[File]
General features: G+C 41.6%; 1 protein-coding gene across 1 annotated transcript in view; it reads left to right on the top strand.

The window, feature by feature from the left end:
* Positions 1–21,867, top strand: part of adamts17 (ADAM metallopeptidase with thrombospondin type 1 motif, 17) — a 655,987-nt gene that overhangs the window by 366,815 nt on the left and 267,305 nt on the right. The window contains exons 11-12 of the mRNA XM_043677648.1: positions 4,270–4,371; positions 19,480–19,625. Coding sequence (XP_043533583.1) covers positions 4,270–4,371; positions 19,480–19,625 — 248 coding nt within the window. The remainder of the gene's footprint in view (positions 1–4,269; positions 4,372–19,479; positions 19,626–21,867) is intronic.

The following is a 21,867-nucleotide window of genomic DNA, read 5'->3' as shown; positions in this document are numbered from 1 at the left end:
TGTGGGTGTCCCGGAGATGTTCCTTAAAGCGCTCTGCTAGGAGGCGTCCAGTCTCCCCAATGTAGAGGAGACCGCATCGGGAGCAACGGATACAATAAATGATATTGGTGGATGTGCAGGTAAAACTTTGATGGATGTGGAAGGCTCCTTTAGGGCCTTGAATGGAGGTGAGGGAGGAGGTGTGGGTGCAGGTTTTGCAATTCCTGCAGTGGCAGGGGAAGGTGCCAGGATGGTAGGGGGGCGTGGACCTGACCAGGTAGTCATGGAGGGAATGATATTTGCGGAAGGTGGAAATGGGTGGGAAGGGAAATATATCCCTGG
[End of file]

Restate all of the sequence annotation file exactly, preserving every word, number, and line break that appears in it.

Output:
General features: G+C 41.6%; 1 protein-coding gene across 1 annotated transcript in view; it reads left to right on the top strand.

The window, feature by feature from the left end:
* Positions 1–21,867, top strand: part of adamts17 (ADAM metallopeptidase with thrombospondin type 1 motif, 17) — a 655,987-nt gene that overhangs the window by 366,815 nt on the left and 267,305 nt on the right. The window contains exons 11-12 of the mRNA XM_043677648.1: positions 4,270–4,371; positions 19,480–19,625. Coding sequence (XP_043533583.1) covers positions 4,270–4,371; positions 19,480–19,625 — 248 coding nt within the window. The remainder of the gene's footprint in view (positions 1–4,269; positions 4,372–19,479; positions 19,626–21,867) is intronic.

The following is a 21,867-nucleotide window of genomic DNA, read 5'->3' as shown; positions in this document are numbered from 1 at the left end:
TGTGGGTGTCCCGGAGATGTTCCTTAAAGCGCTCTGCTAGGAGGCGTCCAGTCTCCCCAATGTAGAGGAGACCGCATCGGGAGCAACGGATACAATAAATGATATTGGTGGATGTGCAGGTAAAACTTTGATGGATGTGGAAGGCTCCTTTAGGGCCTTGAATGGAGGTGAGGGAGGAGGTGTGGGTGCAGGTTTTGCAATTCCTGCAGTGGCAGGGGAAGGTGCCAGGATGGTAGGGGGGCGTGGACCTGACCAGGTAGTCATGGAGGGAATGATATTTGCGGAAGGTGGAAATGGGTGGGAAGGGAAATATATCCCTGG